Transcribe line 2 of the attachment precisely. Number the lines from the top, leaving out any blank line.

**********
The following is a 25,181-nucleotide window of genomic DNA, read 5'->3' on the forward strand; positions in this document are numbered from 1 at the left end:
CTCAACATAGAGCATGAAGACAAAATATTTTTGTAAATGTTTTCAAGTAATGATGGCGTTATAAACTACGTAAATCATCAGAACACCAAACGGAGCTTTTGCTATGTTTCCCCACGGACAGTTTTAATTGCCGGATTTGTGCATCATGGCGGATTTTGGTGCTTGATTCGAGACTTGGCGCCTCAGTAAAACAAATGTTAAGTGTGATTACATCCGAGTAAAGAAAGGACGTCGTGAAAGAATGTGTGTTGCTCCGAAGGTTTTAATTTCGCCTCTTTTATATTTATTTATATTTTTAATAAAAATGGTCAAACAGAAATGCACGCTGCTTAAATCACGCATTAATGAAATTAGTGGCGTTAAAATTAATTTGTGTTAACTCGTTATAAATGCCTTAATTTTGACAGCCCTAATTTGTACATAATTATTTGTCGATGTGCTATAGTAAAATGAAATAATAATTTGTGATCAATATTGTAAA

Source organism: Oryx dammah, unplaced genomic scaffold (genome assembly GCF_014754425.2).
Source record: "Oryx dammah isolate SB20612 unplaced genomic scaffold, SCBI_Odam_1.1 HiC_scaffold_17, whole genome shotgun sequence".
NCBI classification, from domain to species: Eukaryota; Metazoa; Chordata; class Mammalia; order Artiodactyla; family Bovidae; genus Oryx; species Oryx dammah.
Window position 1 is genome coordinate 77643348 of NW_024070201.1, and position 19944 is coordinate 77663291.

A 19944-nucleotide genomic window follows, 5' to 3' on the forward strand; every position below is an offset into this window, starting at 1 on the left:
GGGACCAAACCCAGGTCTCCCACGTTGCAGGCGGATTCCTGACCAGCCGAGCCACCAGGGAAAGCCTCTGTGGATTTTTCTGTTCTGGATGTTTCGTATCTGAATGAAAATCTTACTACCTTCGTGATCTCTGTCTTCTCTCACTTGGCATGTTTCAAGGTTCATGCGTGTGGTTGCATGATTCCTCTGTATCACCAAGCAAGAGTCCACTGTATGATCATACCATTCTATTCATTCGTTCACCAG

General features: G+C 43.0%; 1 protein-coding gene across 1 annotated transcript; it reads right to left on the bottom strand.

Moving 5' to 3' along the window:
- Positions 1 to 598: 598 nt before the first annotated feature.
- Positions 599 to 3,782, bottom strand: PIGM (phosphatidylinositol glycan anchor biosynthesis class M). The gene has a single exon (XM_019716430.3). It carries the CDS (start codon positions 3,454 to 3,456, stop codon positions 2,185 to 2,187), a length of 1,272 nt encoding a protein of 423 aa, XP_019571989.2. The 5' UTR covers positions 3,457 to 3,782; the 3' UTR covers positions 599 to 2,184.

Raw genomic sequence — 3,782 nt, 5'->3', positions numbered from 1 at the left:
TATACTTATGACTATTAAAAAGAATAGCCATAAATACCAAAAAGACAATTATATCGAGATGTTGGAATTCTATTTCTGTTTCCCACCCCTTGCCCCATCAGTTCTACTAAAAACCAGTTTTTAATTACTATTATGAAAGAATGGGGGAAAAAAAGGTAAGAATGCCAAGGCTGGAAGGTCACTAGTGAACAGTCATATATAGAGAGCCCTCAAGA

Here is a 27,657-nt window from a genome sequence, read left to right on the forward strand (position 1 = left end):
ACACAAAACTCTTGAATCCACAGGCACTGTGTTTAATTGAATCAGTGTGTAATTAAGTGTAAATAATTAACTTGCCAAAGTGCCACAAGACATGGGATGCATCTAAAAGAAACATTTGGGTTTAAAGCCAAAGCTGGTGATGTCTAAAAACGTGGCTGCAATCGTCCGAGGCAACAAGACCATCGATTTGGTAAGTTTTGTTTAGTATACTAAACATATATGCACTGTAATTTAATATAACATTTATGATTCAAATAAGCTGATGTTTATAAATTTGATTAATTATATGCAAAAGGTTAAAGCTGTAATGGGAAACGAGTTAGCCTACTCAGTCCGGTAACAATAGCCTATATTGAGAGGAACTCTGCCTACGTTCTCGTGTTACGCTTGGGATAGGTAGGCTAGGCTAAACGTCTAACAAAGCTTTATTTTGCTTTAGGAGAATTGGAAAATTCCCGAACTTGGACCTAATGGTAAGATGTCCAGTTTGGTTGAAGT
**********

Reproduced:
CTCAACATAGAGCATGAAGACAAAATATTTTTGTAAATGTTTTCAAGTAATGATGGCGTTATAAACTACGTAAATCATCAGAACACCAAACGGAGCTTTTGCTATGTTTCCCCACGGACAGTTTTAATTGCCGGATTTGTGCATCATGGCGGATTTTGGTGCTTGATTCGAGACTTGGCGCCTCAGTAAAACAAATGTTAAGTGTGATTACATCCGAGTAAAGAAAGGACGTCGTGAAAGAATGTGTGTTGCTCCGAAGGTTTTAATTTCGCCTCTTTTATATTTATTTATATTTTTAATAAAAATGGTCAAACAGAAATGCACGCTGCTTAAATCACGCATTAATGAAATTAGTGGCGTTAAAATTAATTTGTGTTAACTCGTTATAAATGCCTTAATTTTGACAGCCCTAATTTGTACATAATTATTTGTCGATGTGCTATAGTAAAATGAAATAATAATTTGTGATCAATATTGTAAA